US 2441965 A
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May 25, 1948. w, H 2,441,965
METHOD OF AND APPARATUS FOR IGNITING FUEL' Filed March 29, 1946 2 Sheets-Sheet 1 3 vweufoz Mil/am D. Hall 1 I f #4 M 3m f May 25, 1948. w. D. HALL 2,441,955
METHOD OF AND APIARATUS FOR IGNITING FUEL Filed March 29, 1946 2 Sheets-Sheet 2 Wf/l/am D. Ha
Patented May 25. 1948 METHOD OF AND APPARATUS FOR IGNITING FUEL William D. Hall, Elkins, W. Va.
Application March 29, 1946, Serial No. 658,195
(Granted under the act of March 3, 1883, as
amended April 30, 1928; 370 0. G. 757) 13 Claims.
The invention described herein may be manufactured and used by or for the Government for governmental purposes, without the payment to me of any royalty thereon.
This invention relates to methods of and apparatus for igniting and burning combustible fuel and has several objects and advantages. The primary object is to provide starting methods and means which increases the probability of ignition and reduces the likelihood of explosions. Another object is to provide a switch which quickly cuts off the electrical igniter when combustion is established. Still other objects and advantages of my invention will appear as this description proceeds.
When the fuel valve of an electrically ignited burner is opened, the initial on rush of incombustible gases may so cool the igniter that combustion will not be effected. According to the invention now to he described, the supply of fuel is purposely decreased to a low steady quantity and then again increased to normal should it fail to ignite on the first efiort at ignition. When is done, the cooling effect on the igniter ceases for a short while and as the fuel again increases it will ordinarily ignite immediately. further advantage of this method is that should ignition he attempted when the main control valve is wide open and admitting a very large ly inside of the same prior to establishment of combustion and is already heated to some degree before the fliame heats it. This will be discussed in detail later.
I have illustrated the various parts of my invention rather diagrammatically in the accompanying drawings since my invention relates to methods and. systems generally rather than to specific details of design of a particular system. Figure 1 illustrates fuel burning apparatus on which my invention may be performed manually. Figure 2 illustrates schematically certain apparatus that will automatically operate in accordance with the principles of my invention.
Figure 3 illustrates schematically another form of the invention. Figures 1 and 2 of this application and the description applicable thereto are identical with corresponding figures and description in my now abandoned prior copending application S. N. 379,586, filed February'l 1941, entitled the same as the present case and of which the present case is a continuation-in-part.
In Figure 1 a source of electricity which may be a. six volt storage battery supplies power to wires it and ii. A. switch it is used to close the circuit and initiate operation of the system. A bimetallic strip is is supported in the vicinity of the burner is by the bracket i i. Strip it carries a contact point it which normally engages conquantity of gas, the supply of such'gas is reduced so tact po that is, it engages p t it when during the ignition period. A still further advantage of this idea resides in the fact that in event ignition actually takes place the instant prior to reduction in the quantit of fuel that the flame will not be extinguished but will con- 35 tinue to burn.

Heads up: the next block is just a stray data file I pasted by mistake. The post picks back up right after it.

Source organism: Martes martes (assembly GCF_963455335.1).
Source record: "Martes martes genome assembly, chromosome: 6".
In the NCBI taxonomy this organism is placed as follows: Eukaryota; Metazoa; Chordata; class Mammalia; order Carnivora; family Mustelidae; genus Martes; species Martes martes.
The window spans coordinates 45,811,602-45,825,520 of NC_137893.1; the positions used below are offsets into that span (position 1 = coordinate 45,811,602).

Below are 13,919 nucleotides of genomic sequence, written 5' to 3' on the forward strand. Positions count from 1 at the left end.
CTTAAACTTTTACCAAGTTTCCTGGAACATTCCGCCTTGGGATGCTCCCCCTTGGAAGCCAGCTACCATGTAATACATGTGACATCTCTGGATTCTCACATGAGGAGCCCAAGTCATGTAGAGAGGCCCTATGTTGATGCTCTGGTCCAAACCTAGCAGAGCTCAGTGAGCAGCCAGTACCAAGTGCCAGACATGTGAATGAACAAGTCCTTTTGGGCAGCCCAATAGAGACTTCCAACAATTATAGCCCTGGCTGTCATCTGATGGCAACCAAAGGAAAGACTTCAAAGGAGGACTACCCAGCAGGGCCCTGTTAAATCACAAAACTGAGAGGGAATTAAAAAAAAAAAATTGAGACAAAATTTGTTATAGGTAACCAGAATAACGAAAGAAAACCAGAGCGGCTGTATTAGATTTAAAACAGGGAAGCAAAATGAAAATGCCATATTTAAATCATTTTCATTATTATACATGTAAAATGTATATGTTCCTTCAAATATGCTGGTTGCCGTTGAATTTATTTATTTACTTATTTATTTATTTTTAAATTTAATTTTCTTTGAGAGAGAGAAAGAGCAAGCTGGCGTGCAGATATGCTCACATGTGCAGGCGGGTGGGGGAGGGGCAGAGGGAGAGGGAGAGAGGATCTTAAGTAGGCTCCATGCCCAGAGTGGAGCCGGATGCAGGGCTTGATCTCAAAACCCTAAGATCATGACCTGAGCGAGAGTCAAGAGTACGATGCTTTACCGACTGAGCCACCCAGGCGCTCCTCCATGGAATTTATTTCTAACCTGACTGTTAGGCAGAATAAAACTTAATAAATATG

it is common in the art to deenergize an electrical igniter with a series connected thermo static switch. Such a switch does not instantly deenergize the igniter when combustion is esen tablished. During the interval when both the flame and the current are heating the igniter the latter deteriorates. For this reason it is desirable to reduce the time lag of response of the thermostatic switch as much as possible in order that at the burner is cool. When the strip it is heated, it moves contact point it to the right and breaks contact between that point and its complementary contact point it. Contact point it is carried by a stationary support ii and connects electrically to one end of the electrical resistance igniter coil iii, which coil may be directly above the burner iii and in thepath of the oncoming fuel. While the igniter coil is is shown in direct operative relation with the burner it I wish to state that such coil may be operatively associated with the burner in any of the well known indirect methods lrnown to the art. The gas issuing from the burner is is ignited by the coil iii, and such gas is fed to the burner through the fuel feed line it. A valve it is located in pipe ill but this valve is so constructed that it never completely closes the fuel feed line. Even when the valve ii is fully seated, a space 22 is open which permits some fuel to flow to the burner. A handle "it is controlled manually and it in turn controls the valve 2|. The valve 2! has enough friction in its operation that it will remain fully open or fully seated as the case may be when it rapidly because it receives heat generated direct- 56 is left in either of these positions. A main control valve V may be used to completely shut down the system or to regulate the quantity of fuel fed thereto. v